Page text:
The role of plasticity in adaptive evolution and the role of IGE in the rapid adaptive responses in populations. Phenotypic accommodation is defined as adjustment in the phenotype if there is a new variant in the genome that can cause deleterious effects, and this is related to negative pleiotropy. What is the role of IGEs in this accommodation? The study system is the field cricket. This species on a few islands have evolved a male wing that is feminized which cannot make song because the wing is flatter, thus flatwing variant. This variant reached fixation on the island of Kauai, this is difficult to explain since there are costs involved in the loss of song, even if the flatwing protects from parasites. The first test was to see if the silent males just move more frequently in an effort to find mates and results show that there is an influence of the social environment. An interesting point is that the social interaction between two individuals doesn’t just involve the point of contact but even what precedes the actual interaction. It seems that some results show that having the flatwing allele can influence the distance covered by the nymph form of the cricket. So do IGEs play a role in mitigating the negative effect of the adaptive genotype (i.e. flatwing allele)? Is this a covariance between DGE and IGE for the same trait. According to Nathan, it’s more likely to be the covariance between the genetic effect of the trait and the genetic effect of psi, meaning the interaction coefficient. They term this: plastic drive. This is more likely when adaptive traits exert strong negative pleiotropy. Social runaway via IGEs makes social behavior particularly susceptible. This can contribute and even facilitate rapid adaptation.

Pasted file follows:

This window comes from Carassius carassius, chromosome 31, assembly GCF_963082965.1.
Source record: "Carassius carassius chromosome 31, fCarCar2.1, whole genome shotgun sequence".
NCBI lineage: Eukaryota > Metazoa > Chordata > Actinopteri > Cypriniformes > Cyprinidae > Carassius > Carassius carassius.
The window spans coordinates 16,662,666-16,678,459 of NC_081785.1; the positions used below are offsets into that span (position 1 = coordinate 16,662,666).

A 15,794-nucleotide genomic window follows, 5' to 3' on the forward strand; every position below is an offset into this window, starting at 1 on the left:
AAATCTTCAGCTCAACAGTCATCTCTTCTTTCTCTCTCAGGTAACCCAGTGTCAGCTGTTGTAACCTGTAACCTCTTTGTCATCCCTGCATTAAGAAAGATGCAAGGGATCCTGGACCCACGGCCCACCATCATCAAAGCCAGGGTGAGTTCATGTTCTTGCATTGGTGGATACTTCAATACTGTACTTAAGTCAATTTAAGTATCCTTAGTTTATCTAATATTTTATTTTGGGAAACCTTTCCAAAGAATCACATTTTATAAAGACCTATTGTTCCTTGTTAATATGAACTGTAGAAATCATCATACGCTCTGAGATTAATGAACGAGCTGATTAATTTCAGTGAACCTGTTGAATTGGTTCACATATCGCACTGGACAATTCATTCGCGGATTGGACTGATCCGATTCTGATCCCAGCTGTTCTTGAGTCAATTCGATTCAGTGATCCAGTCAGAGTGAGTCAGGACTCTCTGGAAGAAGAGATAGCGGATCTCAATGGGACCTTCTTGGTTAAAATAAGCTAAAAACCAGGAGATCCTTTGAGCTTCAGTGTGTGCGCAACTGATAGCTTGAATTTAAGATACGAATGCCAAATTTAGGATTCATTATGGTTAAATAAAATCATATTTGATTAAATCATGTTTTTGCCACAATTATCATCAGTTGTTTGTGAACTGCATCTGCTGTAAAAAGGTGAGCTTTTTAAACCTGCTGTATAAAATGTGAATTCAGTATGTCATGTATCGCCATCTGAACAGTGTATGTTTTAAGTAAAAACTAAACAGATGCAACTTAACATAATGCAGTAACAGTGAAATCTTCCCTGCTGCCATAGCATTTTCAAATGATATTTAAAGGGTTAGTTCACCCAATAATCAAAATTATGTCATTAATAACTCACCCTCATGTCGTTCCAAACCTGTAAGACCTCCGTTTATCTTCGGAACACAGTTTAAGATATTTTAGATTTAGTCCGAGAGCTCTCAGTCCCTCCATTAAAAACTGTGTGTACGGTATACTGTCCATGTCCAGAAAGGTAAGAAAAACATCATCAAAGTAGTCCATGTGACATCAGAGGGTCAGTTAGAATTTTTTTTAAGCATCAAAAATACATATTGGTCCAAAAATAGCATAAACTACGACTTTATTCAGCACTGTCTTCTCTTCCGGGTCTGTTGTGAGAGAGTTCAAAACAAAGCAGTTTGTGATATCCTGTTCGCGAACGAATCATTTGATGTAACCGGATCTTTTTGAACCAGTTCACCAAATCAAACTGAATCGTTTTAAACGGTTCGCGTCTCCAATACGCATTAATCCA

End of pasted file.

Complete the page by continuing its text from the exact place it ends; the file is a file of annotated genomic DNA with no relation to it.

Kathleen Donohue talked about how parental, or even grandparental, environmental conditions may impact the phenotypes of offspring in Arabidopsis. It was really interesting to see how some past environmental effects were carried over into the subsequent generations. However, the present environmental conditions also played a role by either having an antagonistic effect or allowing phenotypes to be expressed. The genotypes of the offspring also determined how past and present environments impact the phenotypes expressed.
Niels Dingemanse and David Westneat presented a combined talk on parental care and assortative mating in great tits and sparrows. Interestingly, the resemblance in mating partners has been found to be due to some environmental factor instead of assortative mating.
Nathan Bailey presented work on the influence of phenotypic plasticity on evolution. In Hawaii, some male crickets had a mutation that led to flat wings which would prevent predation, but also silenced them. A silenced cricket will not be able to attract a mate which leads to the expectation that, even though the cricket has a higher chance of survival, it will not reproduce. Surprisingly, the mutation prevailed as the crickets adapted by moving around more in order to encounter a mate. Additionally, the nymphs with a mutation would also move around more. I especially enjoyed the description of the room they designed to mimic the natural environment in order to track the movement of the crickets.